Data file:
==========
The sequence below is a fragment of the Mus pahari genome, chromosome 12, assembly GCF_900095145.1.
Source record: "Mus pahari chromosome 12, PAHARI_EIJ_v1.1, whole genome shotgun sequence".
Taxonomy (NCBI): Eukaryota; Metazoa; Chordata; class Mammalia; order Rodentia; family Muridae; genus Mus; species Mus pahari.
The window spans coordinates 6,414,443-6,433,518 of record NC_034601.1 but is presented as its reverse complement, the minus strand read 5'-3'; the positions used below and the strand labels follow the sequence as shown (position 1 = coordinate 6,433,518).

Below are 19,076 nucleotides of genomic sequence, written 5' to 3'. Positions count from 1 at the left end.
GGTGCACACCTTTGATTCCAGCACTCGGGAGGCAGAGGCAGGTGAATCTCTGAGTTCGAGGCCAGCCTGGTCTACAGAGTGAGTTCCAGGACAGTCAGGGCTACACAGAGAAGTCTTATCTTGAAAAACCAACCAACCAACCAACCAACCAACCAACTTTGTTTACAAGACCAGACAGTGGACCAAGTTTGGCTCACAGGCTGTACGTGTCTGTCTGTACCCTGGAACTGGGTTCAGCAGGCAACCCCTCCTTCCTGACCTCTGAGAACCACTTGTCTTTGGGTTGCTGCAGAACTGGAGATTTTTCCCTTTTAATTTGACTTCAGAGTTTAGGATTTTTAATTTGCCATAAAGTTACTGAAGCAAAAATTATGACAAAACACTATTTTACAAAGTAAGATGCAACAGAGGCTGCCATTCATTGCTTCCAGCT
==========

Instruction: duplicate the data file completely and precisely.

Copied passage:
The sequence below is a fragment of the Mus pahari genome, chromosome 12, assembly GCF_900095145.1.
Source record: "Mus pahari chromosome 12, PAHARI_EIJ_v1.1, whole genome shotgun sequence".
Taxonomy (NCBI): Eukaryota; Metazoa; Chordata; class Mammalia; order Rodentia; family Muridae; genus Mus; species Mus pahari.
The window spans coordinates 6,414,443-6,433,518 of record NC_034601.1 but is presented as its reverse complement, the minus strand read 5'-3'; the positions used below and the strand labels follow the sequence as shown (position 1 = coordinate 6,433,518).

Below are 19,076 nucleotides of genomic sequence, written 5' to 3'. Positions count from 1 at the left end.
GGTGCACACCTTTGATTCCAGCACTCGGGAGGCAGAGGCAGGTGAATCTCTGAGTTCGAGGCCAGCCTGGTCTACAGAGTGAGTTCCAGGACAGTCAGGGCTACACAGAGAAGTCTTATCTTGAAAAACCAACCAACCAACCAACCAACCAACCAACTTTGTTTACAAGACCAGACAGTGGACCAAGTTTGGCTCACAGGCTGTACGTGTCTGTCTGTACCCTGGAACTGGGTTCAGCAGGCAACCCCTCCTTCCTGACCTCTGAGAACCACTTGTCTTTGGGTTGCTGCAGAACTGGAGATTTTTCCCTTTTAATTTGACTTCAGAGTTTAGGATTTTTAATTTGCCATAAAGTTACTGAAGCAAAAATTATGACAAAACACTATTTTACAAAGTAAGATGCAACAGAGGCTGCCATTCATTGCTTCCAGCT